Saturday, January 5, 2013

John Dies At The End (2012) : Please Pass The Soy Sauce!

Do you like dogs that can drive a car? Have you ever thought of using a bratwurst as a cell phone? Do you like basement monsters made of meat? (Yes, you heard me - and I'm not talking about Lady Gaga's meat dress, either!)
How about doorknobs that turn into penises before your very eyes? If you said yes to any of the above then by all means, you need to check out John Dies at the End. 

I've not read the source material - a novel by David Wong, so I was coming into this one rather blind.  Generally I like to read a book before seeing the film but in this case it was not to be.  Though I have looked at the book several times in the book stores.

But seeing as how it was adapted for the big screen by Don Coscarelli of Phantasm and Bubba Ho-Tep fame, I was definitely interested in seeing this so-called horror-fantasy-comedy.  And that is just what you get. At times feeling a little bit like a cross between a Hunter S. Thompson adaptation and a Sam Raimi movie, it really does jump all over the place - and kind of made me feel like perhaps it would have been more enjoyable if I were stoned out of my mind.
That's not to say that I didn't enjoy the movie.  It has its own weird charm. Kind of like an acid trip - if only I knew what that was actually like.  I get the feeling I was pretty close.

Meet Dave. 
Dave (Chase Williamson) is a likable twenty-something slacker who's got a tale to tell. 
Meet Arnie.
Arnie's (Paul Giamatti) just the guy to tell it.  These two meet up in a creepy, dark-lit Chinese restaurant to discuss recent events in Dave's life that are almost too insane to believe. Apparently there is a new type of street drug known as Soy Sauce, which causes wild hallucinations and the ability to not only talk to the dead but to be able to experience alternate universes & realities.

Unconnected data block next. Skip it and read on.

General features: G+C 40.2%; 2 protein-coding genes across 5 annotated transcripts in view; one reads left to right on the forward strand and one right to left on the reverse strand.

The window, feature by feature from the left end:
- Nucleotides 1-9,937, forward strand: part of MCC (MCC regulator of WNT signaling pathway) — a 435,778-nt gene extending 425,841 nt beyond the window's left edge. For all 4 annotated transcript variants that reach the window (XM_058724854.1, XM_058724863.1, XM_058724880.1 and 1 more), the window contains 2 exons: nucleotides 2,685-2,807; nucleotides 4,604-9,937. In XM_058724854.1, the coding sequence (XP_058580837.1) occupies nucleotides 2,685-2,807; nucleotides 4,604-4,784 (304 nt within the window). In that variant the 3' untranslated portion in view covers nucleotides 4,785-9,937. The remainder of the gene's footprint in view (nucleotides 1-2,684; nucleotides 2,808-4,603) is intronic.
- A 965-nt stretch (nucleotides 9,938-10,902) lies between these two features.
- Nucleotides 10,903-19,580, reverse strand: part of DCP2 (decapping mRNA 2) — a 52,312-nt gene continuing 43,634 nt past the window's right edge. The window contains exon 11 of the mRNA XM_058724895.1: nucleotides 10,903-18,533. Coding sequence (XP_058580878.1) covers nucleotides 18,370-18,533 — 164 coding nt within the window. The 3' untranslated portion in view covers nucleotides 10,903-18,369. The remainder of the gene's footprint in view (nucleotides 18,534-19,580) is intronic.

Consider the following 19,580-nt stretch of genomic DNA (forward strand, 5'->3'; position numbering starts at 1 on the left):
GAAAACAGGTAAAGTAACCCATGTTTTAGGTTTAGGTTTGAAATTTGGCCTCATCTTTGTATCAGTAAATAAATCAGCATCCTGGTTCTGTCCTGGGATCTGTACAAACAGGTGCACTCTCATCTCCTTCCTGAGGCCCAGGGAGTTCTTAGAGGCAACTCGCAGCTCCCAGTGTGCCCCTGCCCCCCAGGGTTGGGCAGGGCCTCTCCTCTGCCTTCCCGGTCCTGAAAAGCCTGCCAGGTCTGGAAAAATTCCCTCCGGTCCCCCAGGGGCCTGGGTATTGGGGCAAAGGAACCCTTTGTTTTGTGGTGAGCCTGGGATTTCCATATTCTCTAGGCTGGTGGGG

By using this "sauce", Dave is able to tell Arnie the amount of change he has in his pocket and the dream he had the night before.  When Arnie seems slightly more agreeable to listening to Dave's story, Dave relates how the night before, he met up with his friend John (Rob Mayes) at a party and they were introduced to a Jamaican named Robert Marley (seriously...) who was coincidentally bitten by their friend Amy's dog, Bark Lee.  Robert gives them some of the sauce and kabam!  Their whole world and their reason for being is completely changed. Well, they are still dudes who like to get laid and get high, but now they have the world to save!

The bulk of the film is Dave and John moving in and out of otherworldly dimensions, trying to come to terms with the weirdness that is their life and save the fucking day.  It all pans out in unbelievable moments and a shit-load of one liners and if I'm honest, confusing interludes. Absolutely nothing is as it seems. There are giant leeches, magic "ghost-doors", eyes popping out of their skulls like a Fulci film, demon possession, talking dogs, exploding heads, portals to other worlds, the aforementioned monster made of deli-meats, giant spider-crab creatures, a girl with a horrific-quality artificial arm/hand, and a weirdo tv paranormal expert (the excellent Clancy Brown).  The main villain (if we can call it that) is a conscious and responsive computer intent on destroying society in this dimension as we know it. Say whaaat?
Holy hell, we even get an Angus Scrimm (The Tall Man, for those who have led a Phantasm-less life) cameo. 

I do have to mention that it was fairly obvious that budget constraints really wreaked havoc on their ability to have decent CGI effects, but that said, the practical effects are quite good.  There was a lot going on in this movie - a whole lot of unique and interesting creatures and monsters - and the lack-luster CGI didn't harm the end product too much, if truth be told.  The acting was good - in particular by newcomer Williamson, who despite the bizarre premise and circumstances makes this freak-fest seem like a buddy film of the horror-friendly kind. Paul Giamatti (one of my very favorite actors) is not given a whole lot of screen time, but what he does have was wildly entertaining and very "him".  He's one of the producers of the film so he obviously had his heart and soul into his performance.

All in all, I doubt it's a film I'd want to watch over and over, as my kind of horror comedy leans a little closer to Shaun of the Dead than Bubba Ho-Tep, but I can understand how the word in genre circles seems to be that this film will gain cult status quickly. And I'm not sure they're wrong.  For everything I didn't understand, it was rectified with preposterously funny segments and ridiculous comedic moments. Which more than made up for the confusion that wracked my brain throughout most of the running time. Again I say, it may have been easier to swallow if I'd had several shots of Jim Beam prior to viewing. 
But give this one a chance - it would be fab on the big screen.
Opens Jan 25.

1 comment:

Marie said...

Wow, I'm very curious!!